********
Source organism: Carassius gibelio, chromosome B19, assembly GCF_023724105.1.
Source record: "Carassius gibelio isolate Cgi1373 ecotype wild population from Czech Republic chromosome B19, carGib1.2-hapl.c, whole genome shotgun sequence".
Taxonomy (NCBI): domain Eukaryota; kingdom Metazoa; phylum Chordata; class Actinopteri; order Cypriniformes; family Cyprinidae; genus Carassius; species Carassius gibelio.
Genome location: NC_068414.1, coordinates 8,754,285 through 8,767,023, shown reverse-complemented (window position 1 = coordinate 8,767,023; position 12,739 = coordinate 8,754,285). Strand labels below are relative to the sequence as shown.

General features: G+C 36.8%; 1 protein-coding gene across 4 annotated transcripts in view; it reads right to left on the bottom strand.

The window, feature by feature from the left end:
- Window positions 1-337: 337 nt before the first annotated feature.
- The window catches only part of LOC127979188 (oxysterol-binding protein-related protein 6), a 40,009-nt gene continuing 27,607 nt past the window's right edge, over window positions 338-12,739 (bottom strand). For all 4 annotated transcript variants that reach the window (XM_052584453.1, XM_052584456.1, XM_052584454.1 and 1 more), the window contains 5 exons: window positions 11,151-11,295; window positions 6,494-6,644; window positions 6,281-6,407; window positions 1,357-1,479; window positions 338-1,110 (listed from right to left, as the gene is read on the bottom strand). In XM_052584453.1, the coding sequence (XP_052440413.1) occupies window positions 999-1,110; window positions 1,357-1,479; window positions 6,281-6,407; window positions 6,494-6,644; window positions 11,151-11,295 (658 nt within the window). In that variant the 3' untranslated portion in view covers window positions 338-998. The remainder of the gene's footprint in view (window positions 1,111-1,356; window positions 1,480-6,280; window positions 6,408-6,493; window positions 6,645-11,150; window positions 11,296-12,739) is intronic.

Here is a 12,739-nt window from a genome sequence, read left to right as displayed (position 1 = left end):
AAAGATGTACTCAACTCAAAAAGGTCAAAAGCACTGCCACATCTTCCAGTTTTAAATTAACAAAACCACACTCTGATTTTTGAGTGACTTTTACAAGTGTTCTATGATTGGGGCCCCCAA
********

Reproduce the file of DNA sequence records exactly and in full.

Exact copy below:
Source organism: Carassius gibelio, chromosome B19, assembly GCF_023724105.1.
Source record: "Carassius gibelio isolate Cgi1373 ecotype wild population from Czech Republic chromosome B19, carGib1.2-hapl.c, whole genome shotgun sequence".
Taxonomy (NCBI): domain Eukaryota; kingdom Metazoa; phylum Chordata; class Actinopteri; order Cypriniformes; family Cyprinidae; genus Carassius; species Carassius gibelio.
Genome location: NC_068414.1, coordinates 8,754,285 through 8,767,023, shown reverse-complemented (window position 1 = coordinate 8,767,023; position 12,739 = coordinate 8,754,285). Strand labels below are relative to the sequence as shown.

General features: G+C 36.8%; 1 protein-coding gene across 4 annotated transcripts in view; it reads right to left on the bottom strand.

The window, feature by feature from the left end:
- Window positions 1-337: 337 nt before the first annotated feature.
- The window catches only part of LOC127979188 (oxysterol-binding protein-related protein 6), a 40,009-nt gene continuing 27,607 nt past the window's right edge, over window positions 338-12,739 (bottom strand). For all 4 annotated transcript variants that reach the window (XM_052584453.1, XM_052584456.1, XM_052584454.1 and 1 more), the window contains 5 exons: window positions 11,151-11,295; window positions 6,494-6,644; window positions 6,281-6,407; window positions 1,357-1,479; window positions 338-1,110 (listed from right to left, as the gene is read on the bottom strand). In XM_052584453.1, the coding sequence (XP_052440413.1) occupies window positions 999-1,110; window positions 1,357-1,479; window positions 6,281-6,407; window positions 6,494-6,644; window positions 11,151-11,295 (658 nt within the window). In that variant the 3' untranslated portion in view covers window positions 338-998. The remainder of the gene's footprint in view (window positions 1,111-1,356; window positions 1,480-6,280; window positions 6,408-6,493; window positions 6,645-11,150; window positions 11,296-12,739) is intronic.

Here is a 12,739-nt window from a genome sequence, read left to right as displayed (position 1 = left end):
AAAGATGTACTCAACTCAAAAAGGTCAAAAGCACTGCCACATCTTCCAGTTTTAAATTAACAAAACCACACTCTGATTTTTGAGTGACTTTTACAAGTGTTCTATGATTGGGGCCCCCAA